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Protecting Your Vision During a Solar Eclipse

Solar Eclipse - October 14

Get ready for this weekend’s eclipse Saturday, Oct 14th at 9:13 AM!

Observing a solar eclipse can be an unforgettable event, yet gazing directly at the sun poses a significant risk of harming your eyes. Even a brief moment of unprotected sun-watching can permanently damage your retina, potentially leading to a condition known as solar retinopathy, which may result in permanent damage to your eyes. However, there are safe ways to view this unique phenomenon:

What is a solar eclipse?

A solar eclipse occurs when the moon passes between the Earth and the sun, causing the sun to be temporarily obscured or blocked from view from certain parts of the Earth. This happens because the moon’s shadow, which is made of two parts known as the penumbra (partial shadow) and the umbra (total shadow), falls on the Earth’s surface. There are two main types of solar eclipses:

Partial Solar Eclipse: In a partial solar eclipse, only a portion of the sun is covered by the moon as seen from a particular location on Earth. It occurs when the moon does not align perfectly with the center of the sun but instead partially covers it.
Total Solar Eclipse: A total solar eclipse is a rarer and more dramatic event. During a total solar eclipse, the moon completely covers the entire disk of the sun, leaving only the sun’s outer atmosphere, called the solar corona, visible. This creates a moment of darkness during the day, turning day into night for a brief period.

Total solar eclipses are highly anticipated events, because they provide the unique opportunity to see the sun’s outer atmosphere and the corona. Only certain parts of the Earth can experience a total solar eclipse, and this area is called “the path of totality”. Outside of the path, some people may still be able to view a partial eclipse. Because solar eclipses are relatively rare (occurring an average of 2-5 times per year), they are fascinating and have captured human wonder for centuries.

Why can a solar eclipse damage my eyes?

A solar eclipse can damage your eyes because even when the moon partially covers the sun during an eclipse, it is still incredibly bright and emits harmful ultraviolet (UV) and infrared (IR) radiation. Staring at the sun for even a short period can overwhelm the light-sensitive cells in your retinas, potentially causing temporary or permanent damage. This exposure to UV and IR radiation can harm the delicate tissues of your cornea and retina, potentially leading to conditions like solar retinopathy.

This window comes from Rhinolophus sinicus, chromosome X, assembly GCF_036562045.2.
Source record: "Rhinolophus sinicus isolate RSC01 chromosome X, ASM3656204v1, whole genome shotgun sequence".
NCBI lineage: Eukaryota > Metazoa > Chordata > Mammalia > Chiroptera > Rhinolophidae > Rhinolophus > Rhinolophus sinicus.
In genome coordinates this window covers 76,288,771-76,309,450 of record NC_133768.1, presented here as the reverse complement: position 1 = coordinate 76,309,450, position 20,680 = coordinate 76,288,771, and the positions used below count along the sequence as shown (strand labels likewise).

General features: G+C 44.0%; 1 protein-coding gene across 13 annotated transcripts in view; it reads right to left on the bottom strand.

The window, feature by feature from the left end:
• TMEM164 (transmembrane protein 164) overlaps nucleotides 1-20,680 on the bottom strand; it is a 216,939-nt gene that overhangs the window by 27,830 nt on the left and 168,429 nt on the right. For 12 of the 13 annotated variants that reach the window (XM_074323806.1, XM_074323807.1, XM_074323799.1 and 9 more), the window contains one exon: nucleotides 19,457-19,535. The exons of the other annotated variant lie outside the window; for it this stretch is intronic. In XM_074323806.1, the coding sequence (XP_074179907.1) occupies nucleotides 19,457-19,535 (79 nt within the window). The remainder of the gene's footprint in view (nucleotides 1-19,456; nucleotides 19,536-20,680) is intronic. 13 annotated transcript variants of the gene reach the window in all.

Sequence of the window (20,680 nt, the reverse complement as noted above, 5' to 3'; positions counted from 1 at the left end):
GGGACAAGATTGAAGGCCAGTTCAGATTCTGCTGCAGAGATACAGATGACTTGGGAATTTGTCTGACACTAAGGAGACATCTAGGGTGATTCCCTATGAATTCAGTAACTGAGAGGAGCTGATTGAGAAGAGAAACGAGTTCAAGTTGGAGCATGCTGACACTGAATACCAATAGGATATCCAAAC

Solar retinopathy is a condition that occurs when the eye is exposed to intense sunlight, particularly during a solar eclipse, without proper protection. It results from damage to the retina, the light-sensitive tissue at the back of the eye, caused by the sun’s harmful rays. Symptoms of solar retinopathy may include blurred or distorted vision, dark or missing spots in the field of vision, and visual disturbances. Unfortunately, this damage can be permanent, potentially leading to long-term vision problems or even blindness.

How do I safely view the solar eclipse?

Use specialized eclipse glasses: Obtain eclipse glasses that are certified to meet the ISO 12312-2 international safety standard. These glasses have special filters that block out harmful ultraviolet (UV) and infrared (IR) radiation while allowing you to view the eclipse safely. Ensure they are not scratched or damaged before use. Medical Eye Center is a proud provider of ISO-rated viewing glasses, available at no charge to patients with upcoming appointments. Please reach out to us if you’d like to come pick up a pair. Remember, regular sunglasses are not protective eyewear for a solar eclipse.

Watch online or visit an observatory: If you don’t have access to proper eye protection or are concerned about safety, consider watching the eclipse through reputable livestreams online or by visiting an observatory or planetarium hosting safe viewing events. These venues typically provide the necessary equipment for safe eclipse-watching.

Supervise children to ensure their eye safety: Supervising children during a solar eclipse is crucial to ensure their safety, as they may not fully grasp the potential dangers of looking directly at the sun. Before the eclipse, remember to explain the risks using age-appropriate language and provide children with certified eclipse glasses or solar viewers, ensuring they wear them correctly. Additionally, actively engage with children, answer their questions, and lead by example by using proper eye protection.

The next solar eclipse is happening on October 14th, and you can prepare by ensuring you and your family members have a pair of protective glasses. Here at Medical Eye Center, we are happy to provide these at no cost (simply request a pair at your next appointment). Happy viewing!

Sources:
https://www.aao.org/eye-health/tips-prevention/solar-eclipse-eye-safety
https://preventblindness.org/solar-eclipse-and-your-eyes/
https://time.com/4890397/solar-eclipse-damage-eyes-protect/

How often do solar eclipses occur?

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